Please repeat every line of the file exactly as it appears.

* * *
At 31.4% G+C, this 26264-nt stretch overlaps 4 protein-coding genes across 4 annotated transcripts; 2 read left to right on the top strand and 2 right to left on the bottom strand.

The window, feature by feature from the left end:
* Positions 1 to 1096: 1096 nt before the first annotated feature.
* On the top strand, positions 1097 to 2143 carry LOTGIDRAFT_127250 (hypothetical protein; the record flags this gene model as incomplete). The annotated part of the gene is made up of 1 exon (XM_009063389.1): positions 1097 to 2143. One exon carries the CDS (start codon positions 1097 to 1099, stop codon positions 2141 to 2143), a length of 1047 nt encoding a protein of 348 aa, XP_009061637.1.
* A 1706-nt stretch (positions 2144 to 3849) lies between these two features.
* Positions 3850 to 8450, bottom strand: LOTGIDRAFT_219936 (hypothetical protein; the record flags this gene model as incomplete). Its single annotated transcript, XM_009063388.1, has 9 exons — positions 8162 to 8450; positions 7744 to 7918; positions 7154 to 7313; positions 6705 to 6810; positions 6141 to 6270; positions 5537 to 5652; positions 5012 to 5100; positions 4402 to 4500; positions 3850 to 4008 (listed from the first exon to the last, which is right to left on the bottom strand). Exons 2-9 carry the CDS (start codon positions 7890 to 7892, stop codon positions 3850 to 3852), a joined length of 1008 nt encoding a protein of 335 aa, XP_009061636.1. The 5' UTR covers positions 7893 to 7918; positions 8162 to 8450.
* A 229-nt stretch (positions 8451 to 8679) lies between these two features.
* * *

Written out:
At 31.4% G+C, this 26264-nt stretch overlaps 4 protein-coding genes across 4 annotated transcripts; 2 read left to right on the top strand and 2 right to left on the bottom strand.

The window, feature by feature from the left end:
* Positions 1 to 1096: 1096 nt before the first annotated feature.
* On the top strand, positions 1097 to 2143 carry LOTGIDRAFT_127250 (hypothetical protein; the record flags this gene model as incomplete). The annotated part of the gene is made up of 1 exon (XM_009063389.1): positions 1097 to 2143. One exon carries the CDS (start codon positions 1097 to 1099, stop codon positions 2141 to 2143), a length of 1047 nt encoding a protein of 348 aa, XP_009061637.1.
* A 1706-nt stretch (positions 2144 to 3849) lies between these two features.
* Positions 3850 to 8450, bottom strand: LOTGIDRAFT_219936 (hypothetical protein; the record flags this gene model as incomplete). Its single annotated transcript, XM_009063388.1, has 9 exons — positions 8162 to 8450; positions 7744 to 7918; positions 7154 to 7313; positions 6705 to 6810; positions 6141 to 6270; positions 5537 to 5652; positions 5012 to 5100; positions 4402 to 4500; positions 3850 to 4008 (listed from the first exon to the last, which is right to left on the bottom strand). Exons 2-9 carry the CDS (start codon positions 7890 to 7892, stop codon positions 3850 to 3852), a joined length of 1008 nt encoding a protein of 335 aa, XP_009061636.1. The 5' UTR covers positions 7893 to 7918; positions 8162 to 8450.
* A 229-nt stretch (positions 8451 to 8679) lies between these two features.